by Maurie Backman | Updated July 21, 2021 - First published on Nov. 25, 2019
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You definitely don’t want to be part of that statistic.
Credit cards can be a useful financial tool when used properly. It's when consumers mismanage them that trouble ensues.
Unfortunately, 12% of Americans are making a major mistake with their credit cards: They only pay the minimum required month after month, according to Northwestern Mutual's 2019 Planning & Progress Study. As such, they're not actually putting any money toward the principal amount they owe. Rather, they're simply covering the interest on that principal, thereby trapping themselves in a cycle where they continue to accrue -- you guessed it -- more interest.
If you routinely only make your minimum credit card payment, you are effectively throwing money away while doing your finances a major disservice. Though you’re not actually hurting your credit score (provided you come up with those minimum payments on time), you’re extending the life of your debt, and that’s not good.
Imagine you have a $1,000 credit card balance with a 17% interest rate attached to it. If you're only required to make a minimum monthly payment equal to 3% of your outstanding balance (meaning, a $30 minimum initially, and slightly lower minimums to follow), you'll end up throwing out almost $452 on interest -- that's close to half the balance you started with!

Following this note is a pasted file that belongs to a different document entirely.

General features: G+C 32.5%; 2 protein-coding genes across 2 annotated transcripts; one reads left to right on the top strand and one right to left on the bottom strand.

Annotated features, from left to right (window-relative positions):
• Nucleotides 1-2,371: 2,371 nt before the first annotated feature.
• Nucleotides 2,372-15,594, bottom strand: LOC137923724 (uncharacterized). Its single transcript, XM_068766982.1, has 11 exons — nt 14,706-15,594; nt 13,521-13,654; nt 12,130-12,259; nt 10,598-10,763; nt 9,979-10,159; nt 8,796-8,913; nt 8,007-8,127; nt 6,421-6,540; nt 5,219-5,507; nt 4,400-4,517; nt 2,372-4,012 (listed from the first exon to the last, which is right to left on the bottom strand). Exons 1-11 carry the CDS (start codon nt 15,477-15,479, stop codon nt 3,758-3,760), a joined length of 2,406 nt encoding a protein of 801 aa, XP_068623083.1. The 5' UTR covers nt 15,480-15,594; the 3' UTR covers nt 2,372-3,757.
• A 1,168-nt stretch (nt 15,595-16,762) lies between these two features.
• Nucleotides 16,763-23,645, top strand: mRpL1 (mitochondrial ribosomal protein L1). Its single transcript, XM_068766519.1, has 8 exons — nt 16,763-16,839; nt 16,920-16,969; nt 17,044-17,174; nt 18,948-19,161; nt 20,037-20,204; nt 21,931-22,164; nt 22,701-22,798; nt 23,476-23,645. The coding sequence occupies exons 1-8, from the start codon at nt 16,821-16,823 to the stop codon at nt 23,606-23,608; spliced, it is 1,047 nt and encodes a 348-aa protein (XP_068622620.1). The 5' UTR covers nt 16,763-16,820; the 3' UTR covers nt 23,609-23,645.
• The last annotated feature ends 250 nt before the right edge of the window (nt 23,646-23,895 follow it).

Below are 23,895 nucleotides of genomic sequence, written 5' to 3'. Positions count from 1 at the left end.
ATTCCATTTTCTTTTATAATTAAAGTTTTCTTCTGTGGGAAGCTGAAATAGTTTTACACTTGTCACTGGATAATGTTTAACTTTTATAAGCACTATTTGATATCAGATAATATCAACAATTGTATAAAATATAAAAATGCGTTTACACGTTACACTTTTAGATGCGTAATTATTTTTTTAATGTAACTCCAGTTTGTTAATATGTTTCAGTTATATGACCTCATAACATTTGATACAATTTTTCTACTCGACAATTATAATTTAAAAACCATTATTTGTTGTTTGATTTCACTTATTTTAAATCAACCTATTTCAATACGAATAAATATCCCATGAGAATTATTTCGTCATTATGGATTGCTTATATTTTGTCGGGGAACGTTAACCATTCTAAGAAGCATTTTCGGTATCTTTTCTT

A better bet? Start paying down your existing credit card balances to break free from that trap. Here's how.
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Some people make only their minimum credit card payments because their finances don't allow them to do any better. If that describes your situation, start cutting back on spending to free up money to pay down your debt. Set up a budget that eliminates the bulk of your non-essential spending (think movies, rideshares, takeout orders, and the like) for a period of time. This will help you bust out of debt faster, so map out your expenses on a spreadsheet and see what wiggle room it buys you.
If you don't bring in enough money from your main job to make more than your minimum credit card payment month after month, a second job may well help. That could mean waiting tables on weekends and evenings, pet-sitting twice a month, or designing websites in your spare time. It doesn't matter what work you do as long as you bring in extra money to pay off your outstanding debt.
The lower the interest rate on your credit card debt, the easier it'll be to pay off what you owe. It pays to ask your credit card issuers to lower your current interest rates, which they may be amenable to if your accounts are in good standing (which should be the case if you routinely make those minimum payments on time). But if they say no, you can look into a balance transfer, which allows you to move your existing balances onto a single credit card with a lower interest rate. Some balance transfer cards even offer an introductory period where you pay no interest at all on the amount you transfer.
Making only the minimum payment on your credit card each month is a good way to ensure that you stay in debt for the long haul. Rather than resign yourself to that fate, take steps to shake that debt -- and stop throwing away money on interest.
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